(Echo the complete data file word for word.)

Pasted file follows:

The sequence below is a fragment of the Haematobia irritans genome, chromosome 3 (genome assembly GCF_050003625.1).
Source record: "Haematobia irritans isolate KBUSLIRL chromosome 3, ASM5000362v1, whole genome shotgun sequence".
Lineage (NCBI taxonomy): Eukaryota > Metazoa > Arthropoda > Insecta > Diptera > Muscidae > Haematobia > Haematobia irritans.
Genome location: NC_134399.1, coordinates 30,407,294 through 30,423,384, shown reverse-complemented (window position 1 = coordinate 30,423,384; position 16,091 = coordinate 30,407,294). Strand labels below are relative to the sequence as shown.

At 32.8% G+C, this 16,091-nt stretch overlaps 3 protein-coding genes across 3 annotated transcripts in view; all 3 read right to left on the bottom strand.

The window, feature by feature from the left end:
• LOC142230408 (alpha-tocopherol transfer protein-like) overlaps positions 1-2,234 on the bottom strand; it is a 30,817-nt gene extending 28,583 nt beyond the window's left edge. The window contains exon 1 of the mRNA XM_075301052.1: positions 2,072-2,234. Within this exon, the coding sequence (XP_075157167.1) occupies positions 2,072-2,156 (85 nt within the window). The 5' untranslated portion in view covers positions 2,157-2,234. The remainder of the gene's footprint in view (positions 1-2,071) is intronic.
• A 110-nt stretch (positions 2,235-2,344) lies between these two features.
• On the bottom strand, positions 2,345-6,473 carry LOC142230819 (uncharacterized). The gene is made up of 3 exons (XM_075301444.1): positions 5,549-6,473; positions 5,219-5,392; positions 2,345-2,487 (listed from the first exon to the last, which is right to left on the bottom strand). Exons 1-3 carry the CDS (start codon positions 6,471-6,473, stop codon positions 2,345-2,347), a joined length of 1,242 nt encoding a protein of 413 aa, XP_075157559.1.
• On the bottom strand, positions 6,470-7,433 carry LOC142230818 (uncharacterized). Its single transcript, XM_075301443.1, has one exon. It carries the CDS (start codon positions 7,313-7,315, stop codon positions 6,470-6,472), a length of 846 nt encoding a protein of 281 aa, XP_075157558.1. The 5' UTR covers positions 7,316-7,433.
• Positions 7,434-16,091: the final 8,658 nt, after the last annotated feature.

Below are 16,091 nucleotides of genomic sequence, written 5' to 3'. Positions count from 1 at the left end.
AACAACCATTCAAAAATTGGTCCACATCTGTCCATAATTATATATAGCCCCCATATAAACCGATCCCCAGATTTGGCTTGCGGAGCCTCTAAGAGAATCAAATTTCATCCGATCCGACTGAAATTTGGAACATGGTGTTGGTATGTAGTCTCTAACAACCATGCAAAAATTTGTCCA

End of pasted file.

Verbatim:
The sequence below is a fragment of the Haematobia irritans genome, chromosome 3 (genome assembly GCF_050003625.1).
Source record: "Haematobia irritans isolate KBUSLIRL chromosome 3, ASM5000362v1, whole genome shotgun sequence".
Lineage (NCBI taxonomy): Eukaryota > Metazoa > Arthropoda > Insecta > Diptera > Muscidae > Haematobia > Haematobia irritans.
Genome location: NC_134399.1, coordinates 30,407,294 through 30,423,384, shown reverse-complemented (window position 1 = coordinate 30,423,384; position 16,091 = coordinate 30,407,294). Strand labels below are relative to the sequence as shown.

At 32.8% G+C, this 16,091-nt stretch overlaps 3 protein-coding genes across 3 annotated transcripts in view; all 3 read right to left on the bottom strand.

The window, feature by feature from the left end:
• LOC142230408 (alpha-tocopherol transfer protein-like) overlaps positions 1-2,234 on the bottom strand; it is a 30,817-nt gene extending 28,583 nt beyond the window's left edge. The window contains exon 1 of the mRNA XM_075301052.1: positions 2,072-2,234. Within this exon, the coding sequence (XP_075157167.1) occupies positions 2,072-2,156 (85 nt within the window). The 5' untranslated portion in view covers positions 2,157-2,234. The remainder of the gene's footprint in view (positions 1-2,071) is intronic.
• A 110-nt stretch (positions 2,235-2,344) lies between these two features.
• On the bottom strand, positions 2,345-6,473 carry LOC142230819 (uncharacterized). The gene is made up of 3 exons (XM_075301444.1): positions 5,549-6,473; positions 5,219-5,392; positions 2,345-2,487 (listed from the first exon to the last, which is right to left on the bottom strand). Exons 1-3 carry the CDS (start codon positions 6,471-6,473, stop codon positions 2,345-2,347), a joined length of 1,242 nt encoding a protein of 413 aa, XP_075157559.1.
• On the bottom strand, positions 6,470-7,433 carry LOC142230818 (uncharacterized). Its single transcript, XM_075301443.1, has one exon. It carries the CDS (start codon positions 7,313-7,315, stop codon positions 6,470-6,472), a length of 846 nt encoding a protein of 281 aa, XP_075157558.1. The 5' UTR covers positions 7,316-7,433.
• Positions 7,434-16,091: the final 8,658 nt, after the last annotated feature.

Below are 16,091 nucleotides of genomic sequence, written 5' to 3'. Positions count from 1 at the left end.
AACAACCATTCAAAAATTGGTCCACATCTGTCCATAATTATATATAGCCCCCATATAAACCGATCCCCAGATTTGGCTTGCGGAGCCTCTAAGAGAATCAAATTTCATCCGATCCGACTGAAATTTGGAACATGGTGTTGGTATGTAGTCTCTAACAACCATGCAAAAATTTGTCCA